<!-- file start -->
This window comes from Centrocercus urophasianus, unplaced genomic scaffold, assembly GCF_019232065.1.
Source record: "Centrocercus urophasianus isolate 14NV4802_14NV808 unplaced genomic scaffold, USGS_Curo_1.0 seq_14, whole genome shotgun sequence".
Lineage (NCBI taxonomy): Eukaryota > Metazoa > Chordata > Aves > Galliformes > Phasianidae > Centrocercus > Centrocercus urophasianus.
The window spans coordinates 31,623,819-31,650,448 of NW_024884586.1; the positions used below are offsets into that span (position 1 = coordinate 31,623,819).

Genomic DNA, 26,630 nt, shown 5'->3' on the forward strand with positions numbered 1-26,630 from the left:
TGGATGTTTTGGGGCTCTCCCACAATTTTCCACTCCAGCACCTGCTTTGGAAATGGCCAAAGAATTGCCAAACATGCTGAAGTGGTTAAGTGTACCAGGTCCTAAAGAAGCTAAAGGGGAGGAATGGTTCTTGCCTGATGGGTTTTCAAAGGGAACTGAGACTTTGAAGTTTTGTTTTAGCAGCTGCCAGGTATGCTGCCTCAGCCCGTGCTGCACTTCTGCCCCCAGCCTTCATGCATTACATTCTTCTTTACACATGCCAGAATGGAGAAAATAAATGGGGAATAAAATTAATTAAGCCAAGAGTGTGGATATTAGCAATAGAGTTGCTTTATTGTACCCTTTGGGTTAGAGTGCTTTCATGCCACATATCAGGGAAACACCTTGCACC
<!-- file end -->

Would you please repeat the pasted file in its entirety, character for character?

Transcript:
This window comes from Centrocercus urophasianus, unplaced genomic scaffold, assembly GCF_019232065.1.
Source record: "Centrocercus urophasianus isolate 14NV4802_14NV808 unplaced genomic scaffold, USGS_Curo_1.0 seq_14, whole genome shotgun sequence".
Lineage (NCBI taxonomy): Eukaryota > Metazoa > Chordata > Aves > Galliformes > Phasianidae > Centrocercus > Centrocercus urophasianus.
The window spans coordinates 31,623,819-31,650,448 of NW_024884586.1; the positions used below are offsets into that span (position 1 = coordinate 31,623,819).

Genomic DNA, 26,630 nt, shown 5'->3' on the forward strand with positions numbered 1-26,630 from the left:
TGGATGTTTTGGGGCTCTCCCACAATTTTCCACTCCAGCACCTGCTTTGGAAATGGCCAAAGAATTGCCAAACATGCTGAAGTGGTTAAGTGTACCAGGTCCTAAAGAAGCTAAAGGGGAGGAATGGTTCTTGCCTGATGGGTTTTCAAAGGGAACTGAGACTTTGAAGTTTTGTTTTAGCAGCTGCCAGGTATGCTGCCTCAGCCCGTGCTGCACTTCTGCCCCCAGCCTTCATGCATTACATTCTTCTTTACACATGCCAGAATGGAGAAAATAAATGGGGAATAAAATTAATTAAGCCAAGAGTGTGGATATTAGCAATAGAGTTGCTTTATTGTACCCTTTGGGTTAGAGTGCTTTCATGCCACATATCAGGGAAACACCTTGCACC